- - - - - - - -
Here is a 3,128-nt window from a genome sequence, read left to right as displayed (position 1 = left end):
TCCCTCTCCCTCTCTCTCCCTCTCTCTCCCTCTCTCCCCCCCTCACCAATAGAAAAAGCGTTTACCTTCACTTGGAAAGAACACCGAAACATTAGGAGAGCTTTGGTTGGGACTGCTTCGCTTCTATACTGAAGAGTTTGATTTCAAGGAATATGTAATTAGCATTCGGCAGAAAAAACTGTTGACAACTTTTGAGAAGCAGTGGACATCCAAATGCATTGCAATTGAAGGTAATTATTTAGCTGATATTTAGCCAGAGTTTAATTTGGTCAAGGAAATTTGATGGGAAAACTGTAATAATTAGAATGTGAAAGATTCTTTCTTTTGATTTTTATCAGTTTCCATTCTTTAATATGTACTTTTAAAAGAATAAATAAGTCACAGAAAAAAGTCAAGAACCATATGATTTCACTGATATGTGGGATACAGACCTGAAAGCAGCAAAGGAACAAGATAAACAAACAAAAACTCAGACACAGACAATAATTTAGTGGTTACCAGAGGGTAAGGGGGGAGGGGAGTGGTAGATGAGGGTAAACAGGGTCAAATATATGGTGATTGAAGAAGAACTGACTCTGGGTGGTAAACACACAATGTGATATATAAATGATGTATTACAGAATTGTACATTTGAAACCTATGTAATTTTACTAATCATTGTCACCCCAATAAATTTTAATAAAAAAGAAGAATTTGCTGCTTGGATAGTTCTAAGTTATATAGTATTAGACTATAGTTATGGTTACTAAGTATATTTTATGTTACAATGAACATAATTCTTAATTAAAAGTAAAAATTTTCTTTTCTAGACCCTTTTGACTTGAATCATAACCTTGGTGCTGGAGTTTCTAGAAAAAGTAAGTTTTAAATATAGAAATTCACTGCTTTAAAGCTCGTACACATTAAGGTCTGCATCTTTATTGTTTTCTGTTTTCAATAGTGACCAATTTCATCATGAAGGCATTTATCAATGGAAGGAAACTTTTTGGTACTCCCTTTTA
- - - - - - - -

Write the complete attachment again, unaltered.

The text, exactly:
Here is a 3,128-nt window from a genome sequence, read left to right as displayed (position 1 = left end):
TCCCTCTCCCTCTCTCTCCCTCTCTCTCCCTCTCTCCCCCCCTCACCAATAGAAAAAGCGTTTACCTTCACTTGGAAAGAACACCGAAACATTAGGAGAGCTTTGGTTGGGACTGCTTCGCTTCTATACTGAAGAGTTTGATTTCAAGGAATATGTAATTAGCATTCGGCAGAAAAAACTGTTGACAACTTTTGAGAAGCAGTGGACATCCAAATGCATTGCAATTGAAGGTAATTATTTAGCTGATATTTAGCCAGAGTTTAATTTGGTCAAGGAAATTTGATGGGAAAACTGTAATAATTAGAATGTGAAAGATTCTTTCTTTTGATTTTTATCAGTTTCCATTCTTTAATATGTACTTTTAAAAGAATAAATAAGTCACAGAAAAAAGTCAAGAACCATATGATTTCACTGATATGTGGGATACAGACCTGAAAGCAGCAAAGGAACAAGATAAACAAACAAAAACTCAGACACAGACAATAATTTAGTGGTTACCAGAGGGTAAGGGGGGAGGGGAGTGGTAGATGAGGGTAAACAGGGTCAAATATATGGTGATTGAAGAAGAACTGACTCTGGGTGGTAAACACACAATGTGATATATAAATGATGTATTACAGAATTGTACATTTGAAACCTATGTAATTTTACTAATCATTGTCACCCCAATAAATTTTAATAAAAAAGAAGAATTTGCTGCTTGGATAGTTCTAAGTTATATAGTATTAGACTATAGTTATGGTTACTAAGTATATTTTATGTTACAATGAACATAATTCTTAATTAAAAGTAAAAATTTTCTTTTCTAGACCCTTTTGACTTGAATCATAACCTTGGTGCTGGAGTTTCTAGAAAAAGTAAGTTTTAAATATAGAAATTCACTGCTTTAAAGCTCGTACACATTAAGGTCTGCATCTTTATTGTTTTCTGTTTTCAATAGTGACCAATTTCATCATGAAGGCATTTATCAATGGAAGGAAACTTTTTGGTACTCCCTTTTA